Here is the precise language of the relevant portion of the statute: "[N]otwithstanding the provisions of section 245(c) of the Immigration and Nationality Act, the status of any alien who is a native or citizen of Cuba and who has been inspected and admitted or paroled into the United States subsequent to January 1, 1959, and has been physically present in the United States for at least two years, may be adjusted by the Attorney General." (Emphasis added.) Thus, if a Cuban illegal entrant is not paroled, he cannot adjust — these individuals would therefore be treated as any other aliens seeking benefits in the United States after attempting illegal entry. What a novel concept!
In addition, it should be made known to Mexico and Costa Rica that aliens ordered excluded or deported will be removed to their territories, whether or not there are existing formal agreements to take in third-country nationals. If they refuse or drag their feet on accepting this pro tem arrangement, the United States should suspend the millions of dollars in aid (see here and here) that are yearly provided to these countries.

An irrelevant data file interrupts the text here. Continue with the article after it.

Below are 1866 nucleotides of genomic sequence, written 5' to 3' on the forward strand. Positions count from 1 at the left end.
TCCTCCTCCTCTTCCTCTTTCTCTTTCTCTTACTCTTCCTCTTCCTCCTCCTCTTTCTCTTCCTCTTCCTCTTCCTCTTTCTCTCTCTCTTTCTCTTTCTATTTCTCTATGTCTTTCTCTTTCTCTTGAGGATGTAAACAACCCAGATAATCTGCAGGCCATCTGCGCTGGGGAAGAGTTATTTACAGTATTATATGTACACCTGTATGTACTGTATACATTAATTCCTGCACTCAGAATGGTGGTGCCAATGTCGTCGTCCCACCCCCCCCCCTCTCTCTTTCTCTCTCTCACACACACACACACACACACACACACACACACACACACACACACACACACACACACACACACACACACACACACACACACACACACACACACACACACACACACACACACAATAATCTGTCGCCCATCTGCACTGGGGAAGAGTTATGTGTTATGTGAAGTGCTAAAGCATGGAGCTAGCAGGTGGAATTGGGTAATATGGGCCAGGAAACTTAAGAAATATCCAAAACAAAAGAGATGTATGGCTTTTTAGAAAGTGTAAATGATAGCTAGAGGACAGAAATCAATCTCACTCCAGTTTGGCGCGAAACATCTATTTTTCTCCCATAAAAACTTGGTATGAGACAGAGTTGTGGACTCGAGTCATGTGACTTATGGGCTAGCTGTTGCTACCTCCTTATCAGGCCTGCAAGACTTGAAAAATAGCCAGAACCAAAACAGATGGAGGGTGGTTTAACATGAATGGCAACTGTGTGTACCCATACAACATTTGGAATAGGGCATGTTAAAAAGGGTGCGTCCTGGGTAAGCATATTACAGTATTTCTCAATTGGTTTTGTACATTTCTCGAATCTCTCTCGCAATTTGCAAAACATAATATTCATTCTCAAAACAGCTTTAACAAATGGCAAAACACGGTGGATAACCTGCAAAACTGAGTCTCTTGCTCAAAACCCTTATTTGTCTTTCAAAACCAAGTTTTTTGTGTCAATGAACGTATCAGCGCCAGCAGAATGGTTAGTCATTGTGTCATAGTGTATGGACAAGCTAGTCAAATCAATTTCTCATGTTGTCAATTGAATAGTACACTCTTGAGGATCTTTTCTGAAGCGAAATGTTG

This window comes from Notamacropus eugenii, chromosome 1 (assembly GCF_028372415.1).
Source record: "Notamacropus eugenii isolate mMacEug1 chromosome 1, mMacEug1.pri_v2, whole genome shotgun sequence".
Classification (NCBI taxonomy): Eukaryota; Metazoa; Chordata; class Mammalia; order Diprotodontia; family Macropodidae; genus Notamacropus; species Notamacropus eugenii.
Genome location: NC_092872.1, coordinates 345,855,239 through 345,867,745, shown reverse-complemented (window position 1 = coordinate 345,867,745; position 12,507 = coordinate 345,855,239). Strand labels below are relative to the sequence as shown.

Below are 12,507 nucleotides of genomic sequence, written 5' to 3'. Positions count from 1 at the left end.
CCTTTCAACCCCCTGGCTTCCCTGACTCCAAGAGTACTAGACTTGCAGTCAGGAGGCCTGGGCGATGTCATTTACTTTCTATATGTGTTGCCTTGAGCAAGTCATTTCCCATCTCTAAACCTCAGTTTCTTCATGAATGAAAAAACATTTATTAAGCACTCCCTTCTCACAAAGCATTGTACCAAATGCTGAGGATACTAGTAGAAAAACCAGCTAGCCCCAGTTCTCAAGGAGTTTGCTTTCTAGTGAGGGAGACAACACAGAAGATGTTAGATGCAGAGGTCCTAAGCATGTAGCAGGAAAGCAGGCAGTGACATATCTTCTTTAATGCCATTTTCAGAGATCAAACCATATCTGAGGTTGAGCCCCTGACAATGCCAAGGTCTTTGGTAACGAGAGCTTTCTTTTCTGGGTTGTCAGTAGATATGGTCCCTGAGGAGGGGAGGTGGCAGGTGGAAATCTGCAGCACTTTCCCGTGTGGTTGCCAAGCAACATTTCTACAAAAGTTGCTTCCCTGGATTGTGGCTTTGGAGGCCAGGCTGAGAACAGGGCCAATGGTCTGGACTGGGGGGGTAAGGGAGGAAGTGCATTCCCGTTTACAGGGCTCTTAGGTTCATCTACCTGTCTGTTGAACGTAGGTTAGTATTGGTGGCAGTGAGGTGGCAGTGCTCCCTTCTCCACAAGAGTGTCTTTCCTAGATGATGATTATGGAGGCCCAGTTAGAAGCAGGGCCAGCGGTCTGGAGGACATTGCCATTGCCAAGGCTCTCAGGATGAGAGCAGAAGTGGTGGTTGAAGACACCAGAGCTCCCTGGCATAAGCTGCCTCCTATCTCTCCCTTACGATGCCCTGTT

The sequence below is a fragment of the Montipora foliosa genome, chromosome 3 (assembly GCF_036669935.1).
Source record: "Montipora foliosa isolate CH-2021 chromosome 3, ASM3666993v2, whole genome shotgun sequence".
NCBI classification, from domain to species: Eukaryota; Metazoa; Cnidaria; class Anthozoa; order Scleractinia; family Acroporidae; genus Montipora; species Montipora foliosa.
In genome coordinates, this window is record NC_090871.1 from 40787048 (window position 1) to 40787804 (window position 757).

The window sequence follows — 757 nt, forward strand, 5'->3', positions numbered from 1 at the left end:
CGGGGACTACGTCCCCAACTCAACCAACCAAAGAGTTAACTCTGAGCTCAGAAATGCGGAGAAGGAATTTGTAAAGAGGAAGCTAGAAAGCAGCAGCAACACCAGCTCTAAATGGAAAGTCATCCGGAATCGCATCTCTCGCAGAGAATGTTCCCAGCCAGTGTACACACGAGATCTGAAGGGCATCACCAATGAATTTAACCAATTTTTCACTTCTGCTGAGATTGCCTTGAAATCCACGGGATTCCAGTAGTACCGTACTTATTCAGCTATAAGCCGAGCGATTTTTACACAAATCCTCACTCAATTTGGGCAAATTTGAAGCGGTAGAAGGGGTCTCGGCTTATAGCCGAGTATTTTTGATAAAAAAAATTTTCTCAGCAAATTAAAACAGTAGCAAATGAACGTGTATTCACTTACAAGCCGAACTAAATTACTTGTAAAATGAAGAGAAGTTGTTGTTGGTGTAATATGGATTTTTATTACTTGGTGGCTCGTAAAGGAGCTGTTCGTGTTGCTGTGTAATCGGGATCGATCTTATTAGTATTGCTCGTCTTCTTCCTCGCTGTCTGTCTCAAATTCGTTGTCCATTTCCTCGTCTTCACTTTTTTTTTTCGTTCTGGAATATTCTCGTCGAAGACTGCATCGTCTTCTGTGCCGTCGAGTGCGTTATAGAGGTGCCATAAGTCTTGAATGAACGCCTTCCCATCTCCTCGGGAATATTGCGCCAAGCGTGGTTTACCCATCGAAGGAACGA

Finally, IOM should pay a price for playing a part in brokering this deal to permit smuggled aliens to arrive on our doorstep. They receive millions of U.S. government dollars yearly thanks to various contracts with the United States and the United Nations (which American taxpayers underwrite so generously). Suspend the contracts and that portion of the UN funding from us that flow to IOM. They will get the message.
Meantime (and I know I'm whistling into the wind here), Congress needs to draft and approve legislation amending the Cuban Adjustment Act right off the books. It's not the 1960s any more. Such legislation would put the president into a wonderful election-year pickle if he were to veto it, after everything he and his senior officials have said and done to show that the time is right to deal with the Cuban government and put relations back to "normalcy".